Glimpse into the Indian ed-tech landscape

Glimpse into the Indian ed-tech landscape

Indian ed-tech investment has seen a gradual increase with new players such as Reliance entering the space, signalling untapped potential

The intersection between educational content and interactive technology is the sweet spot that ed-tech companies in India are targeting. As these companies race to grab the time and attention of students and stakeholders (parents), venture capital firms are slowly crafting their investments in this space.

Until recently, investments in the sector had been humble owing to lack of successful exits by investors. “Ed-tech wasn’t seen as the flavour of the season because it’s an unglamorous space to invest in. That being said, there is now a lot of untapped potential,” says Sunitha Viswanathan of Unitus Ventures. Going forward, the fund targets investing one third of its money into education, as a stated goal.

If we look at data from the previous year, according to a NASSCOM Zinnov report, 2017 saw an 18 per cent increase in the share of startups working towards education inclusion. This inclusion or market penetration is still miniscule in India, which has a 250 million plus student population in the K12 segment. But, there is certainly a demand with a rising trend towards online learning in the form of certification courses and reskilling programs.

How are established players growing?

BYJU’S, Unacademy, Cuemath and Toppr are some of the very few growth-stage companies which have gone on to raise Series B funding. The investors in the space are primarily Sequoia India, SAIF partners and CapitalG to name a few.

Mainstream learning through schooling continues to the primary mode for learning. Ed-tech companies are looking to add value as a supplementary product to what students already learn at school. “We believe that teachers are important and we are in no way replacing teachers.’ says BYJU’S spokesperson, which became a unicorn in March 2018 (India’s first ed-tech company to become one).

The classic debate: B2B vs B2C

With ed-tech companies looking to supplement school lessons, it seems natural that both the players can work in tandem to enhance students’ learning. However, there is general scepticism with this approach. “Selling to schools is a thankless job, convincing the school management in an arduous task,” says Parag Dhol of Inventus Partners, who is a charter member of TiE Bangalore. As a result, the potential in delivering quality education is not reached. “In B2B ed-tech space, there is the risk of these companies becoming merely vendors to schools,” says Hari Krishnan of Astarc Ventures, which has invested in Unitus Ventures (formerly Unitus Seed Fund).

On the other hand, in the B2C model, the biggest challenge lies in managing the high customer acquisition costs. Reaching out to new customers incurs heavy expenses on marketing and campaigns front. Further, to separate themselves from regular content, ed-tech companies need to design content that helps students visualise what they learn as theory.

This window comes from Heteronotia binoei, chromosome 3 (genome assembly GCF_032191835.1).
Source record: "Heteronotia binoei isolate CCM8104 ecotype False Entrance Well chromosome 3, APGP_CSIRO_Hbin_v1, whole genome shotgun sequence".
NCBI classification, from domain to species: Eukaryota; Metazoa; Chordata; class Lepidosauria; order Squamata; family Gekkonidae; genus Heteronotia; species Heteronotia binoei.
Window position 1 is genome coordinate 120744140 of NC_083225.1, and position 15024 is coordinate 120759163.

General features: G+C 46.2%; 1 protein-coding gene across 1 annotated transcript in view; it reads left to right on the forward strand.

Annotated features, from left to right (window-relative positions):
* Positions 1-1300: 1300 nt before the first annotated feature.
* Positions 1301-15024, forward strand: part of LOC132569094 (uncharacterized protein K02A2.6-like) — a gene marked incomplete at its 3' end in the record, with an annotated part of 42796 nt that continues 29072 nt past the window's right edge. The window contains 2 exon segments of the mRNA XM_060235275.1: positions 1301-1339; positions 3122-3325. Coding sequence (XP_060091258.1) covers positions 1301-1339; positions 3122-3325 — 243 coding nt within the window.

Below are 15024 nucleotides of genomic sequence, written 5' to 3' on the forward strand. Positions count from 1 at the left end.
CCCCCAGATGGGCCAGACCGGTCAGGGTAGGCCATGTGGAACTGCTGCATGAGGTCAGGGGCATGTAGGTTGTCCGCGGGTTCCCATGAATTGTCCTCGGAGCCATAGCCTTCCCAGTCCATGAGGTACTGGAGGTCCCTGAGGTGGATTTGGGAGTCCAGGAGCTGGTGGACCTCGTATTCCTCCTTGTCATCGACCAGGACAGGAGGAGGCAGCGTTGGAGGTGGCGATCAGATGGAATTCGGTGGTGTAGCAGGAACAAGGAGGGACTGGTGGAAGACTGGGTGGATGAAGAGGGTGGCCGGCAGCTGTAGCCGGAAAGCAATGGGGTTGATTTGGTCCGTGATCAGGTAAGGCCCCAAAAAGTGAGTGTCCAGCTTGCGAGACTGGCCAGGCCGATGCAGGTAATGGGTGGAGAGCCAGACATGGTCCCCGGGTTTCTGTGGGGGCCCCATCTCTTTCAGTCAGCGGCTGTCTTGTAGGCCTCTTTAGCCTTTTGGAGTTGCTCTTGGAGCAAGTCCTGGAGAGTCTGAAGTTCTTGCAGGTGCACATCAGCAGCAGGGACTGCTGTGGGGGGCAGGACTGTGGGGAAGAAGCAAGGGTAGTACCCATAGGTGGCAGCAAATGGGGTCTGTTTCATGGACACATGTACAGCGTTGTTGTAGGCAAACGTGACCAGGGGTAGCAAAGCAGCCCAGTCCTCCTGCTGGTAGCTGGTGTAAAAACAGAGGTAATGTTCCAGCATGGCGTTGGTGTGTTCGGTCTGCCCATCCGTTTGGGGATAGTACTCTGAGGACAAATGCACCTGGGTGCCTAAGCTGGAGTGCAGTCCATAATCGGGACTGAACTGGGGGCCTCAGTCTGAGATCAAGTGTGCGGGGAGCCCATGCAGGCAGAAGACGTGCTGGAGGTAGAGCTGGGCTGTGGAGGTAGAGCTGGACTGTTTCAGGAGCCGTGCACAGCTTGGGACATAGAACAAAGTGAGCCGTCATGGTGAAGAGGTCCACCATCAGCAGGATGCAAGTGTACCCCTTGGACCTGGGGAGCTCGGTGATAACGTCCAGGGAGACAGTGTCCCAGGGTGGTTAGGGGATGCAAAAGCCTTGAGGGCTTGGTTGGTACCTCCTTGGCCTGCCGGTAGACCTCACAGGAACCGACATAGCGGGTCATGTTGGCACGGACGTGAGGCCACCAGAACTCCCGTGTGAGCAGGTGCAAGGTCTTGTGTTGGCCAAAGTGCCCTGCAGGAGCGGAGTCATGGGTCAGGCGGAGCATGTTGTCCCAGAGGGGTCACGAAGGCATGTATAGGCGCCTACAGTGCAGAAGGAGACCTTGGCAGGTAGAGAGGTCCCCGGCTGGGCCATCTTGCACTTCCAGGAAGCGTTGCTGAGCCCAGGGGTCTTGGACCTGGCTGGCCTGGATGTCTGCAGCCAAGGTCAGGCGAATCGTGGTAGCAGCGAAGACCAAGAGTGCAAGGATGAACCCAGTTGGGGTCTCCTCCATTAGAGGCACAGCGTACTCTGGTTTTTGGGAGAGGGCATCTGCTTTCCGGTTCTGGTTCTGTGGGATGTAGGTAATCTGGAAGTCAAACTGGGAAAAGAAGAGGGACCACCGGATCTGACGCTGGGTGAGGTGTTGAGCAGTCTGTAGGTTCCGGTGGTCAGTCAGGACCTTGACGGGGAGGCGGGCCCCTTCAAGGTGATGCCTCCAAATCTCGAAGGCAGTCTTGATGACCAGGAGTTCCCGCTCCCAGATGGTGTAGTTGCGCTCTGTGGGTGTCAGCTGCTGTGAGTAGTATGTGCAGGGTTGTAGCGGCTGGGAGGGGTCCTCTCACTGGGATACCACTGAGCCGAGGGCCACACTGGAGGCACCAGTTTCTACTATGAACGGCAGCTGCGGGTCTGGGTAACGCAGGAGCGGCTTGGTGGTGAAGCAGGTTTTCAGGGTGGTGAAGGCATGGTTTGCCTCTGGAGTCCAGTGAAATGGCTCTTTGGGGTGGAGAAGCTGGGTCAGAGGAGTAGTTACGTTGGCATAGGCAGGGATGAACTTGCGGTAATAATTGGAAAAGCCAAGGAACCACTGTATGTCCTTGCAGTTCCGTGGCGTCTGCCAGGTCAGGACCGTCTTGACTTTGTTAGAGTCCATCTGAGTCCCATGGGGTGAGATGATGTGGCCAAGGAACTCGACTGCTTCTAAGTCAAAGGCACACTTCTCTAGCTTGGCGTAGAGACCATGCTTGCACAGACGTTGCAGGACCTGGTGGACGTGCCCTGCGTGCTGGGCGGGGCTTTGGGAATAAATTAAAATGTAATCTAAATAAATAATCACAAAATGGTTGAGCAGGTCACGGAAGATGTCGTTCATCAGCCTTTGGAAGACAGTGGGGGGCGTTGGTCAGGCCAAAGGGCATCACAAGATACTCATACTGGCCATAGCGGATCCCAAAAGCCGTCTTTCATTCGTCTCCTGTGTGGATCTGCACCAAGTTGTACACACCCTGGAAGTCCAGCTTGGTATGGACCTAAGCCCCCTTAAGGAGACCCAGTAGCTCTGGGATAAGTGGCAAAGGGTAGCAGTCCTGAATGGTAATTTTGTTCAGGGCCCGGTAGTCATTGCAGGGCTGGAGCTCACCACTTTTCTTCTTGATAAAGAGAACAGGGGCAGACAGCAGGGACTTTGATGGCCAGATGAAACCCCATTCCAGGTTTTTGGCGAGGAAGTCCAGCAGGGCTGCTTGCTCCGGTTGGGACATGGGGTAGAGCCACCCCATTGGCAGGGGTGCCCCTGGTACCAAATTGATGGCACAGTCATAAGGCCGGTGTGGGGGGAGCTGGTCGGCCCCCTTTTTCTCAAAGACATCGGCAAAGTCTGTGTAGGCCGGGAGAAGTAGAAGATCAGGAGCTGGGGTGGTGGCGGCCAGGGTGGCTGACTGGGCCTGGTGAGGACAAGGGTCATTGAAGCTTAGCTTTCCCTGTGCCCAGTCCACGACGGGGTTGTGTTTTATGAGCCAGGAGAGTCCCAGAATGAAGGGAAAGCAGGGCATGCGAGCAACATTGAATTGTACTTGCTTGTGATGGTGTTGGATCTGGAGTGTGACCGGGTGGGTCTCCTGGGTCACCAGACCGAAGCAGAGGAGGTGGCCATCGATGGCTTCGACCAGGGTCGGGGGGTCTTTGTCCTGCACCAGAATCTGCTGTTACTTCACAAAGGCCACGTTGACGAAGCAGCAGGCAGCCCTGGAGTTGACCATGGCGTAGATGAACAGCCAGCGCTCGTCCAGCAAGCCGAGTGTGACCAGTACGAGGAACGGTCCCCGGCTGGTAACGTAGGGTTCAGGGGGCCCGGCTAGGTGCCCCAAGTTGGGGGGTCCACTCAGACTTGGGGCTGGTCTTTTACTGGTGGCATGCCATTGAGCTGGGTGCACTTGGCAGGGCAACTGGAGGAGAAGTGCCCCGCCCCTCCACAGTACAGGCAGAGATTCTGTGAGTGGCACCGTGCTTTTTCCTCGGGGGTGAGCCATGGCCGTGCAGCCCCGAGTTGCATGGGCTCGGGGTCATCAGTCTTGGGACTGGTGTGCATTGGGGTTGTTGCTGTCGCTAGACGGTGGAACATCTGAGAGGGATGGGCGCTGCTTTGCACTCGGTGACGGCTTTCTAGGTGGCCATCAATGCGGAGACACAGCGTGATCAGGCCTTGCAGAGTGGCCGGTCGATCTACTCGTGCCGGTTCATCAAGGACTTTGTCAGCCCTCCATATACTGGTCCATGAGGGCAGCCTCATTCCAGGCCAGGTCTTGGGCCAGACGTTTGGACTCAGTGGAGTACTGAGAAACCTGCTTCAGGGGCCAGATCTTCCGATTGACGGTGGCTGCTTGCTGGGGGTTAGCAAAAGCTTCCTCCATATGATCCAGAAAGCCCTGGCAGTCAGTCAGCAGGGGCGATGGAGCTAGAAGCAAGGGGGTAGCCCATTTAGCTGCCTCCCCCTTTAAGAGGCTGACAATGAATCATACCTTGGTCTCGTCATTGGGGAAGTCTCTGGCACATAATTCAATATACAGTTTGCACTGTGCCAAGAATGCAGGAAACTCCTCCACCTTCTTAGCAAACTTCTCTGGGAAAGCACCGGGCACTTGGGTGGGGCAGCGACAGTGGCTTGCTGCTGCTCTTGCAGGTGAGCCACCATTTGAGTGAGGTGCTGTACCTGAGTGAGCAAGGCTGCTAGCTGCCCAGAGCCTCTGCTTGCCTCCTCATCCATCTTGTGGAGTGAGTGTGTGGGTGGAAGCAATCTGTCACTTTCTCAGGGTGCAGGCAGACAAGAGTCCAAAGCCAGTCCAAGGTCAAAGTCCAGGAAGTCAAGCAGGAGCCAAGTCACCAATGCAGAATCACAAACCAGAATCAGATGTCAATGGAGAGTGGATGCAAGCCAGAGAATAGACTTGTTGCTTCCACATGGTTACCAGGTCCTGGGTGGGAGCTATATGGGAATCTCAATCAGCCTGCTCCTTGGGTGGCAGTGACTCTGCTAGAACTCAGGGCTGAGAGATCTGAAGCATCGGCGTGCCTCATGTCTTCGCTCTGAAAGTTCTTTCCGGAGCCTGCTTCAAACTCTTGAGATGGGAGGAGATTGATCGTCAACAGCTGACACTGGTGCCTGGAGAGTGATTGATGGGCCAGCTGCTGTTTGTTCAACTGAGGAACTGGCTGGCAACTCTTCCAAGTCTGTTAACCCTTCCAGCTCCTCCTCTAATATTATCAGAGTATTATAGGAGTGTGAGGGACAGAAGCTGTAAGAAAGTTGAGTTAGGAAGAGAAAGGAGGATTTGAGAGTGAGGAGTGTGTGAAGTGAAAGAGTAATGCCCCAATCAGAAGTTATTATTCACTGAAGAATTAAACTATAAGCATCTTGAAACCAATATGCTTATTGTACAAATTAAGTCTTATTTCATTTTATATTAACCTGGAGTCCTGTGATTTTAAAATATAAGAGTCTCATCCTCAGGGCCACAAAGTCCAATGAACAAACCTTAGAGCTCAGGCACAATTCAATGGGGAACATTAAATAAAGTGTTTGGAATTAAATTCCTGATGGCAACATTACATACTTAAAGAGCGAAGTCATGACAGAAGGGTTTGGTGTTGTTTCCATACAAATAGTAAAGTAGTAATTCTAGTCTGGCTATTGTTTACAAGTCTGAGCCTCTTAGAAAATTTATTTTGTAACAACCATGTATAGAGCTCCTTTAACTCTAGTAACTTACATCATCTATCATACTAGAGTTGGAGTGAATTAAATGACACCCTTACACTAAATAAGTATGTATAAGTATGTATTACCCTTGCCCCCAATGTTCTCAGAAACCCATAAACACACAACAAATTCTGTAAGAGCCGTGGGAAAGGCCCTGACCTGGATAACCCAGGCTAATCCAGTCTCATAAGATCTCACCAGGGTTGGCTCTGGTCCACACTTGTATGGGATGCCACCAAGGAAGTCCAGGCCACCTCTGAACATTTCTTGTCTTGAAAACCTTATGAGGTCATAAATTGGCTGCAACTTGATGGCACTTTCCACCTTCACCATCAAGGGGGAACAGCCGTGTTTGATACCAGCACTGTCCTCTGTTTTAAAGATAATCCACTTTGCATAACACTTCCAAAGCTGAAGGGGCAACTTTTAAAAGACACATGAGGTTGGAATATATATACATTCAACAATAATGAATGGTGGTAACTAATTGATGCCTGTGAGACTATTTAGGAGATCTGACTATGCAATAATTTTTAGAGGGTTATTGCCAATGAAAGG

What has the ed-tech unicorn done differently?

BYJU’S collects data points from its users to customise the learning modules. Based on the user data, ‘educational experts’ from the company call up students regularly to assist them in choosing learning packages. This two-fold approach, using technology to create interactive modules and collecting data to individually customise packages, echoes the growing trend of targeted content by ed-tech companies.

Gamification or application of game mechanics to incentivise learning is becoming popular among children in the K8 segment. The company launched the ‘Math App’ for students in class 4 and 5 to convey mathematical concepts using graphs, animations and games. “What has worked for us is that the content and media team has a solid foundation in the concepts. They are engineers who have subject-matter knowledge and not just design background,” says BYJU’S spokesperson.

The entry of a conglomerate

While the ed-tech space has not shown major returns so far, it is now gaining buzz as a promising place with a certain goliath entering the market- Reliance Industries. In April 2018, RIL invested US $180 million for a 72 percent stake in Embibe, an artificial intelligence-based educational platform. Embibe offers assistance to students in the test preparation market space for entrance exams.

The future trends

Online learning is gaining traction with the increase in market penetration and growing number of smartphones. Online education is expected to grow eight times of what it was in the previous year, as per the ‘Online Education in India: 2021’ report published by Google and KPMG. What is interesting to note is that this manifold increase is not due to patterns in key metros. Rather it is a projection based on the content consumption noted from Tier 2 and Tier 3 cities. This shows a promising sign for the ed-tech space, a market that is currently in the nascent stages in the country.

  • 18% increase in share of start-ups operating in educational inclusion
  • Reliance industries bought a stake in Embibe for $180 million in April 2018
  • Online education to grow 8x by 2021 compared with 2017

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